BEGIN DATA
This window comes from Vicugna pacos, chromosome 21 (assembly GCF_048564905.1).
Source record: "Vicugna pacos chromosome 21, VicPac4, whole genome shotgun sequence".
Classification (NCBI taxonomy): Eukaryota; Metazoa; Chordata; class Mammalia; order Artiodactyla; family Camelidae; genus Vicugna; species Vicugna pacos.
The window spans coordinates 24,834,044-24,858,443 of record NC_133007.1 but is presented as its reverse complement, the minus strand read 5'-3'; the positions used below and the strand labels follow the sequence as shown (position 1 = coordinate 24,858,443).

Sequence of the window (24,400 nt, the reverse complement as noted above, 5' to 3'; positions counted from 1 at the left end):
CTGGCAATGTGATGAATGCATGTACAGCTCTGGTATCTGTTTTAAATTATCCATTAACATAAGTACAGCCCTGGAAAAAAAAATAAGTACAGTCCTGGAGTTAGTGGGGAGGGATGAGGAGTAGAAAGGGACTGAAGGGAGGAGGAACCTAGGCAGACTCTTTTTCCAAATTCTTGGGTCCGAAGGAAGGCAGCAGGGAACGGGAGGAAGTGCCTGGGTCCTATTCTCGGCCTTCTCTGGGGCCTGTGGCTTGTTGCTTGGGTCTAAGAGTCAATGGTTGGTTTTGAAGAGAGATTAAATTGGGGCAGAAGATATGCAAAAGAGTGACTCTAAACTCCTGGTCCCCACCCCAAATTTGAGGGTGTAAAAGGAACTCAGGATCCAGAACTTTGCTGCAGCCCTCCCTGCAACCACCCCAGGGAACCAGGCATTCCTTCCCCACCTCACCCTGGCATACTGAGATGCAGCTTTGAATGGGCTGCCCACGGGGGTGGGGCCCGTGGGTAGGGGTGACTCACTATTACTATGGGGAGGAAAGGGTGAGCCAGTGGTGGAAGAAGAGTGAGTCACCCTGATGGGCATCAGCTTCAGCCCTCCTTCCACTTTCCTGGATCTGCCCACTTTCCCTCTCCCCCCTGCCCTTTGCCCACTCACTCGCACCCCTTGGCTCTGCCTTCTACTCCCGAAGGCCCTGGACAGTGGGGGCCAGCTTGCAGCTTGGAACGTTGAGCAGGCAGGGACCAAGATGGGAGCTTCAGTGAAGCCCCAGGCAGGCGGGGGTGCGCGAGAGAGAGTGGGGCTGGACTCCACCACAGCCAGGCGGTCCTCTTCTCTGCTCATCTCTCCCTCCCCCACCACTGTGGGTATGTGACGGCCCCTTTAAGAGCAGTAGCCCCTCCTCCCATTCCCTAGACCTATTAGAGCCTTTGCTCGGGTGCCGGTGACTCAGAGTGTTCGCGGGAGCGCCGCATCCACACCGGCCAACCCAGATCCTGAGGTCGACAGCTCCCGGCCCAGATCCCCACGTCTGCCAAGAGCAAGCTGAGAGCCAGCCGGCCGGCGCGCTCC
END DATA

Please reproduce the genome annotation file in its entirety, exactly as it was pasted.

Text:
This window comes from Vicugna pacos, chromosome 21 (assembly GCF_048564905.1).
Source record: "Vicugna pacos chromosome 21, VicPac4, whole genome shotgun sequence".
Classification (NCBI taxonomy): Eukaryota; Metazoa; Chordata; class Mammalia; order Artiodactyla; family Camelidae; genus Vicugna; species Vicugna pacos.
The window spans coordinates 24,834,044-24,858,443 of record NC_133007.1 but is presented as its reverse complement, the minus strand read 5'-3'; the positions used below and the strand labels follow the sequence as shown (position 1 = coordinate 24,858,443).

Sequence of the window (24,400 nt, the reverse complement as noted above, 5' to 3'; positions counted from 1 at the left end):
CTGGCAATGTGATGAATGCATGTACAGCTCTGGTATCTGTTTTAAATTATCCATTAACATAAGTACAGCCCTGGAAAAAAAAATAAGTACAGTCCTGGAGTTAGTGGGGAGGGATGAGGAGTAGAAAGGGACTGAAGGGAGGAGGAACCTAGGCAGACTCTTTTTCCAAATTCTTGGGTCCGAAGGAAGGCAGCAGGGAACGGGAGGAAGTGCCTGGGTCCTATTCTCGGCCTTCTCTGGGGCCTGTGGCTTGTTGCTTGGGTCTAAGAGTCAATGGTTGGTTTTGAAGAGAGATTAAATTGGGGCAGAAGATATGCAAAAGAGTGACTCTAAACTCCTGGTCCCCACCCCAAATTTGAGGGTGTAAAAGGAACTCAGGATCCAGAACTTTGCTGCAGCCCTCCCTGCAACCACCCCAGGGAACCAGGCATTCCTTCCCCACCTCACCCTGGCATACTGAGATGCAGCTTTGAATGGGCTGCCCACGGGGGTGGGGCCCGTGGGTAGGGGTGACTCACTATTACTATGGGGAGGAAAGGGTGAGCCAGTGGTGGAAGAAGAGTGAGTCACCCTGATGGGCATCAGCTTCAGCCCTCCTTCCACTTTCCTGGATCTGCCCACTTTCCCTCTCCCCCCTGCCCTTTGCCCACTCACTCGCACCCCTTGGCTCTGCCTTCTACTCCCGAAGGCCCTGGACAGTGGGGGCCAGCTTGCAGCTTGGAACGTTGAGCAGGCAGGGACCAAGATGGGAGCTTCAGTGAAGCCCCAGGCAGGCGGGGGTGCGCGAGAGAGAGTGGGGCTGGACTCCACCACAGCCAGGCGGTCCTCTTCTCTGCTCATCTCTCCCTCCCCCACCACTGTGGGTATGTGACGGCCCCTTTAAGAGCAGTAGCCCCTCCTCCCATTCCCTAGACCTATTAGAGCCTTTGCTCGGGTGCCGGTGACTCAGAGTGTTCGCGGGAGCGCCGCATCCACACCGGCCAACCCAGATCCTGAGGTCGACAGCTCCCGGCCCAGATCCCCACGTCTGCCAAGAGCAAGCTGAGAGCCAGCCGGCCGGCGCGCTCC